Monday, May 31, 2010

bonus features: the modest millionaire

Before reading this post, check out the related article on Torontoist.

A Gift to New Art Gallery
Source: Mail and Empire, January 16, 1926.

One mystery I didn't resolve was the exact nature of Dick Fudger's chronic illness. At first, given that he had spent winters in California, tuberculosis or another respiratory ailment crossed my mind, as the trend during the period was to send those with such diseases to the southwest in the hope that the drier climate would alleviate their misery. As I read more, it appeared health was only one of the reasons he often headed to the West Coast—business matters and family were others, since he had married in California.

Whatever malady plagued Dick Fudger for most of his life, it was played a role in curtailing his studies at Oxford and prevented him from taking on more than a ceremonial role during World War I. Perhaps it was kidney or liver disease, or a bad heart? Was the exact affliction not mentioned in any source, even fifty years later, out of courtesy, common knowledge, or to hide something shameful? I'm ruling out the latter, since no accounts after his death hint at anything scandalous.

As for the Richard Barry Fudger Memorial Gallery and Rotunda at the Art Gallery of Toronto, its grand opening ceremonies were held on January 29, 1926. Guests were treated to a musical program courtesy of the Mendelssohn Choir and the dedication of the Sir Edmund Walker Memorial Court. Among the works exhibited were several old master paintings (including two Rembrandts) on loan from British art dealer Sir Joseph Duveen. In their review of the opening, the Mail and Empire expressed their awe at the magnificence of these works and took potshots at contemporary artists:

Nothing like them has ever been seen locally. In fact, you will travel far to find eight such masterpieces from bygone days hanging together in one room. One feels again the patience and craftsmanship that used to be put into the arts, as opposed to the slap-dash methods of the present day. Just look at the gorgeous colours that have lasted through the centuries. They seem to have grown more mellow with the passage of time, richer and fuller, especially the blues and the various shades of red. The belt worn by the man in Rembrandt's "Standard Bearer" might be manufactured from the precious metal itself. Perhaps it may interest some people to know that in a picture like Bellini's "Madonna and Child", the painters used to pulverize stones in their paints to add to the richness. In the presence of "Daedalus and Icarus", than which there is no finer Van Dyke [sic] in existence, one feels that the old masters had things that the modern artists have lost, even though they may have developed new ideas and beauties.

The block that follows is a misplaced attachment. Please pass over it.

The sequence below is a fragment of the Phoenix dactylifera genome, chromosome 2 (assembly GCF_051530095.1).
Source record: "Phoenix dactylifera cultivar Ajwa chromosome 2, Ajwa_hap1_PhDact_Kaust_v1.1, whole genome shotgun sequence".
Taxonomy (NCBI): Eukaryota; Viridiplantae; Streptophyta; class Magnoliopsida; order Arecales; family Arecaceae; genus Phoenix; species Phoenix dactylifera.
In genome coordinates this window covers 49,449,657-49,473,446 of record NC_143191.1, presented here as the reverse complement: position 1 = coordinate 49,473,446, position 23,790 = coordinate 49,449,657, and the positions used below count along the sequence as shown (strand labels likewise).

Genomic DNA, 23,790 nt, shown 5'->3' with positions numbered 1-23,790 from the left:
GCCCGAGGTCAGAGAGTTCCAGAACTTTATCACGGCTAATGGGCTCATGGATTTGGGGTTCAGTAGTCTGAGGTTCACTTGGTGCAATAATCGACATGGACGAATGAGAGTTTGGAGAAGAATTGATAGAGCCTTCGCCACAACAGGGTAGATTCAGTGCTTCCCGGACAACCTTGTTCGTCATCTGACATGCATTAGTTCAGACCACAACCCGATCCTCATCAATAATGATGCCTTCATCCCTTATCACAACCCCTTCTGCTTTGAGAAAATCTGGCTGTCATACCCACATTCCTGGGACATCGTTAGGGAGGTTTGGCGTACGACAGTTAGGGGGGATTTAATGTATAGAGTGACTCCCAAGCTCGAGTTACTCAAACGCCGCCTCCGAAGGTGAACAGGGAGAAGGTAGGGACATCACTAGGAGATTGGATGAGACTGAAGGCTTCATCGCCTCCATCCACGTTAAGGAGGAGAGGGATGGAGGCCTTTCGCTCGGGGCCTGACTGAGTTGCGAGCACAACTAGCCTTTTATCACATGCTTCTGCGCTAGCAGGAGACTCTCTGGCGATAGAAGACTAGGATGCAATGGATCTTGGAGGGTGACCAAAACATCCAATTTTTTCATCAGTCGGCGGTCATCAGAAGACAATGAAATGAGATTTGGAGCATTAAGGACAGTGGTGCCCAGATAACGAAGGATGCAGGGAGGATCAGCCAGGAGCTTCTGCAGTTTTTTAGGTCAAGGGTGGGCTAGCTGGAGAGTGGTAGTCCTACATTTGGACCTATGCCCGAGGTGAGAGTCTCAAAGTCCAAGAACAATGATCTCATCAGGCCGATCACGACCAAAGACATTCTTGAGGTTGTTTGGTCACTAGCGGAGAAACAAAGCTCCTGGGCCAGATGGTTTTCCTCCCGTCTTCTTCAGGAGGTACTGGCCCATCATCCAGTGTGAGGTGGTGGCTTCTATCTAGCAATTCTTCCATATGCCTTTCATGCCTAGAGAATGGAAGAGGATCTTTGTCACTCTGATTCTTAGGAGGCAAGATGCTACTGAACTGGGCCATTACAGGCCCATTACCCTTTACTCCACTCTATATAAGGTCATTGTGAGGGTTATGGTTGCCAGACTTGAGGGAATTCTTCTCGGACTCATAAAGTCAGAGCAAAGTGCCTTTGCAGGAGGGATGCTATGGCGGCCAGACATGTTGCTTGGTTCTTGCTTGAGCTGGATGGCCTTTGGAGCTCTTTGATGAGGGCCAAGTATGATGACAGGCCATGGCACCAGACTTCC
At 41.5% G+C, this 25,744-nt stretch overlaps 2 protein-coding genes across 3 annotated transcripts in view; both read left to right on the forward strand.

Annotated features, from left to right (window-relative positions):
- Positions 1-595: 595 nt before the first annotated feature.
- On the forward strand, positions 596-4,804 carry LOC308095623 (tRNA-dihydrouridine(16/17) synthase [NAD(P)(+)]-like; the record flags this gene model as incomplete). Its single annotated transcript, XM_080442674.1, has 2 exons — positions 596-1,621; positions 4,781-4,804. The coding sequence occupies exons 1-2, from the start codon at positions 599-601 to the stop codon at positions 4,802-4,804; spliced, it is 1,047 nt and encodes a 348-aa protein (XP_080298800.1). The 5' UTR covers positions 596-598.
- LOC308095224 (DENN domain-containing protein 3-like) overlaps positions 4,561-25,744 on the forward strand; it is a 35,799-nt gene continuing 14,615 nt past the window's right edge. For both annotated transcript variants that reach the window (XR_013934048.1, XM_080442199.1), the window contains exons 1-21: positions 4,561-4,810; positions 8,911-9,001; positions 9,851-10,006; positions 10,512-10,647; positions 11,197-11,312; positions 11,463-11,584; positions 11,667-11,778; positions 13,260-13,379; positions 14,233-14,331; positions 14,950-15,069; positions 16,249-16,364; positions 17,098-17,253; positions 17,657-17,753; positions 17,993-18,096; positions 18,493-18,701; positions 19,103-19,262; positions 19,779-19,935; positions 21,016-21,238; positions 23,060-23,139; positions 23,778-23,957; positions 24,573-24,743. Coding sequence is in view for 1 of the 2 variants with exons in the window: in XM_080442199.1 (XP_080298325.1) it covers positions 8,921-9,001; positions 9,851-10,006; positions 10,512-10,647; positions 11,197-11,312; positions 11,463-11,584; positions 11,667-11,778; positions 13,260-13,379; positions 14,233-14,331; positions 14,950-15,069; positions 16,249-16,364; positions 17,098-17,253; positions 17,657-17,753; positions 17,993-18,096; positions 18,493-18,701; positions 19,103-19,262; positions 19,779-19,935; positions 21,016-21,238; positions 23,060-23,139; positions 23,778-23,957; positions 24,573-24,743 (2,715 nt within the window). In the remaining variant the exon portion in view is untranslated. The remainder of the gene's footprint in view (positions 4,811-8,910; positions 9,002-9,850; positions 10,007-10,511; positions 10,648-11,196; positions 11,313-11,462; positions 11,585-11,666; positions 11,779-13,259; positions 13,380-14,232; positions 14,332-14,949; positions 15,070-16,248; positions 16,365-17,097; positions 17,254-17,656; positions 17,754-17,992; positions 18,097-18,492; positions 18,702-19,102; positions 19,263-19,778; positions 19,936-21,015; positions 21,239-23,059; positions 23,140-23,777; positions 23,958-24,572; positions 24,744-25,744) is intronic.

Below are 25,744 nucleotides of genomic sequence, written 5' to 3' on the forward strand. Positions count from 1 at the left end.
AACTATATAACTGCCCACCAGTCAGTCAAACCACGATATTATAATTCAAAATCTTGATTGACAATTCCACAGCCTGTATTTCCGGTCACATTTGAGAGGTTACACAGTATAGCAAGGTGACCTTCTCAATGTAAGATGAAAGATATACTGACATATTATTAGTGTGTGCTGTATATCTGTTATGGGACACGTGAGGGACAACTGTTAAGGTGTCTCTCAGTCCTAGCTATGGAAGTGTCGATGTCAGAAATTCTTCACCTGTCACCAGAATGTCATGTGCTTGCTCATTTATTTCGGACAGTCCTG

It also appears that the gallery developed an interesting strategy towards Canadian art: only the works of dead artists would be displayed.

Friday, May 28, 2010

vintage saturday review ad of the day

Vintage Ad #701: A Digest for Intellectuals

(Click on ad for larger version)

Intellectual Digest sounds as if it was attempting to be the brainier version of Reader's Digest, or skim the alternative press much like Utne Reader did later on. The highfalutin' name likely did little to bolster sales outside of intellectuals/wannabes. Based on the issue dates that pop up in a Google search, this ad may have been a last attempt to attract readers—I'm guessing that the publication ran from 1970 to 1972. The Toronto Reference Library has a few reels in their periodical microfilm cabinets that may prove a research distraction someday.

Source: Saturday Review, May 27, 1972 - JB

Tuesday, May 25, 2010

how to be famous in the united states, 1925

How to be Famous in the United States

...or at least how one could achieve fame, according to a Toronto-based 1920s humour magazine. Illustration by Jim Taylor.

Source: Goblin, March 1925 - JB

Wednesday, May 19, 2010

bonus features: dressing up for danakas

Before reading this post, check out the related article on Torontoist.

Prime Minister's Seafood Platter from Danakas Palace

And now, for your eager eyes, the seafood platter at Danakas Palace that Pierre Trudeau (pictured on the left) liked so much the owners renamed it in honour of his position. Whether the story is true or not, it's not surprising a seafood platter would receive such an honour, as restaurants in the vicinity of Danakas Palace loved showing off their ensembles of lobster, shrimp and other sea creatures in full-colour ads targeted to business executives and tourists—a show of hands from anyone who's ever actually eaten the "award winning" seafood platter showcased in every Toronto visitors guide by Fisherman's Wharf since the dawn of man?

It often seems like a seafood platter is designed to look attractive and draw as much money out of a customer as possible. I won't deny having succumbed to the allure of a broad sampling of delights from the deep. During my university days at Guelph, there was a restaurant in the upper reaches of Stone Road Mall called Legends that accepted school meal plans. At the time, it was one of the few off-campus spots that took meal cards, so it often wound up being the destination for special events among my residence-mates at Arts House. It became a running joke that I'd always order the most expensive thing on the menu, which was the seafood food. A further running joke was that the platter was never the same twice—a good night might bring heartly samplings of crab, grilled swordfish and tuna, a lousy one saw a meagre serving of shrimp and a puny crab appendage arrive at the table.

Come to think of it, Legends was often unpredictable with its fare, such as the time four of us ordered blue lagoons and each arrived with a different colour. Who knew purple lagoons existed?

Here's how you can make a meal worthy of the occupant of 24 Sussex Drive, though you can choose to eat it as a salute to the current PM or your all-time favourite leader.

2 lobster tails
6 scampis
6 prawns
6 shrimps
8 crab legs
8 oysters
8 scallops
2 oz (50 g)breadcrumbs
1 tsp garlic, finely chopped
1 oz (25 mL) dry white wine
3 oz (75 g) butter
3 tsp lemon juice
1 pint (500 mL) vegetable oil